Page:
(ReliableNews.org) – Dumpster diving is a recreational activity for some people who are interested in finding cool things stores throw away. For instance, books with their covers ripped off or clothing that never sold are common finds. Some people have even been known to dive into a grocery store’s dumpster looking for canned goods. TLC’s “Extreme Cheapskates” documents the lives of some of those people.
Recently, scientists discovered it’s not just humans or other large animals foraging for trash in dumpsters and garbage bins.
Australian Ornithologist (bird expert) Richard Major noticed his pet cockatoo was opening his trash bin one day. The tiny bird was able to grab the lid with its beak, fling it open, and find edible garbage in the garbage can. The scientist thought it was pretty cool, so he teamed up with German researchers to find out how the bird learned the trick.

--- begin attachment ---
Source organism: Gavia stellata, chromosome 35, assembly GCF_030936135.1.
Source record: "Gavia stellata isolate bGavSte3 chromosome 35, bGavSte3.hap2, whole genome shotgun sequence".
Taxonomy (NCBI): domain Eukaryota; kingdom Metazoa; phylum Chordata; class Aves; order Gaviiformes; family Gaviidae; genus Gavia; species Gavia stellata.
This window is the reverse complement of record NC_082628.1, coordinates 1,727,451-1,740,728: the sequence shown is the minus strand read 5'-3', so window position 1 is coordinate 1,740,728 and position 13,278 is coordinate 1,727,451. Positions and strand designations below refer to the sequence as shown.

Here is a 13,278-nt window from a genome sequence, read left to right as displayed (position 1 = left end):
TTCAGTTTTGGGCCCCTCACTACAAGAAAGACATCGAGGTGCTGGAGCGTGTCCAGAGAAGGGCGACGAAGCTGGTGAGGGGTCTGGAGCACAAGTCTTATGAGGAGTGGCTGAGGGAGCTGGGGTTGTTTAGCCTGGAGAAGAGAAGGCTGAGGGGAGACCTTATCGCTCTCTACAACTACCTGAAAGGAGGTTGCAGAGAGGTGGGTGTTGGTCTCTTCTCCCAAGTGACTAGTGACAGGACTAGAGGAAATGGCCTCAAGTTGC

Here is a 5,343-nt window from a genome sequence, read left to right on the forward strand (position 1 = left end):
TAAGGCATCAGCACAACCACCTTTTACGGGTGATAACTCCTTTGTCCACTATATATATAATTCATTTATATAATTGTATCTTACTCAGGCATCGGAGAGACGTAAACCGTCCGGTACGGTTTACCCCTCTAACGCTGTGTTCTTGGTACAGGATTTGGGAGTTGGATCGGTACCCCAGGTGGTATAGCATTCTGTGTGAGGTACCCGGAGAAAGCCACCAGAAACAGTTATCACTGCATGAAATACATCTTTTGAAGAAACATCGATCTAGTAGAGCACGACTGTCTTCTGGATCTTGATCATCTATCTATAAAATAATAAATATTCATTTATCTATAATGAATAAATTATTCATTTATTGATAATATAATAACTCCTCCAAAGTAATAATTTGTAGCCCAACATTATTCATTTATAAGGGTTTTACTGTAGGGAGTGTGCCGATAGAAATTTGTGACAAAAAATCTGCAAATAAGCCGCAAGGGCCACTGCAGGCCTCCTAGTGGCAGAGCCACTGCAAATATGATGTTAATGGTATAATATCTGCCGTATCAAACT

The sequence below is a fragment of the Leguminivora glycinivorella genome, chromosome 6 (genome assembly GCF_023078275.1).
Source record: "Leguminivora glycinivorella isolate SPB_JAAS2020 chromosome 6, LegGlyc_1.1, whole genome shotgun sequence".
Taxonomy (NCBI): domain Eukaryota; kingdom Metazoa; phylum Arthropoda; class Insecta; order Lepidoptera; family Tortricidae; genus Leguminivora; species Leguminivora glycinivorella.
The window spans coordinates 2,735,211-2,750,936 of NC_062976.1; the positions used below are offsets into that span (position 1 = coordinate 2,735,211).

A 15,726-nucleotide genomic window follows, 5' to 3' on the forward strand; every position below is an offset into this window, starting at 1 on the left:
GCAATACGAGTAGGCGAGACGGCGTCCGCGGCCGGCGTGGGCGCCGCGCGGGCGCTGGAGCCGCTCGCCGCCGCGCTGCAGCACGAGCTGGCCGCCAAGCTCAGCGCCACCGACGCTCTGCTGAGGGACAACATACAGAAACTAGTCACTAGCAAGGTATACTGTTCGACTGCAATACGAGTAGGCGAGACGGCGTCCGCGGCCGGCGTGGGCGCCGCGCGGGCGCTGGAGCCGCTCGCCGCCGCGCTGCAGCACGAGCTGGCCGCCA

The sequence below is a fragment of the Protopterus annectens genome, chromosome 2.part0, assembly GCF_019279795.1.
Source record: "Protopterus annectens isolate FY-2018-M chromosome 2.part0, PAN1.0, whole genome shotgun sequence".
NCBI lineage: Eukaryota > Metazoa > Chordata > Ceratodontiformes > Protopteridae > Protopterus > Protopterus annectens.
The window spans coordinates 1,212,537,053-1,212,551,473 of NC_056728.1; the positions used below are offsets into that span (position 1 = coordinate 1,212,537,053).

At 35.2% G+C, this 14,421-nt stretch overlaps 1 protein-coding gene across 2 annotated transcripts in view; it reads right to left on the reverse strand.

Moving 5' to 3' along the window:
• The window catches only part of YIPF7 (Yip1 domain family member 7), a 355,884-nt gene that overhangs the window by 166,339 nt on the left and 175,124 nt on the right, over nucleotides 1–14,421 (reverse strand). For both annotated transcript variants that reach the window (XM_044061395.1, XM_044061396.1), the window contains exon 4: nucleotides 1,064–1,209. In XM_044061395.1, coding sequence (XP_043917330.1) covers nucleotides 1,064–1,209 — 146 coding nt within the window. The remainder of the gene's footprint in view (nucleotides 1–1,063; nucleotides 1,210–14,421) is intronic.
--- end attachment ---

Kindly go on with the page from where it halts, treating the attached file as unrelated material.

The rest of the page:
While many animals have declined with the expansion of Australian cities, these bold and flamboyant birds generally have thrived.https://t.co/CmdDVSOSx0
— mySA (@mySA) July 25, 2021
When they started in 2018, they found birds in three Sydney suburbs that were lifting trash lids to find food. Just a year later, birds in 44 suburbs were doing it. Major and his team found the birds in the southern suburbs learned how to do it first and it spread from there.
Max Planck Institute behavioral ecologist Barbara Klump, one of the scientists working with Major, discovered the birds opening the bins were more likely to be male birds and more social. She said it showed the cockatoos were more likely to learn the skill if they were “socially connected” because they had more “opportunities to observe and acquire” the new behavior and spread it. In the long run, this might be vital to their survival as the suburbs spread and the birds lose more of their natural habitat.
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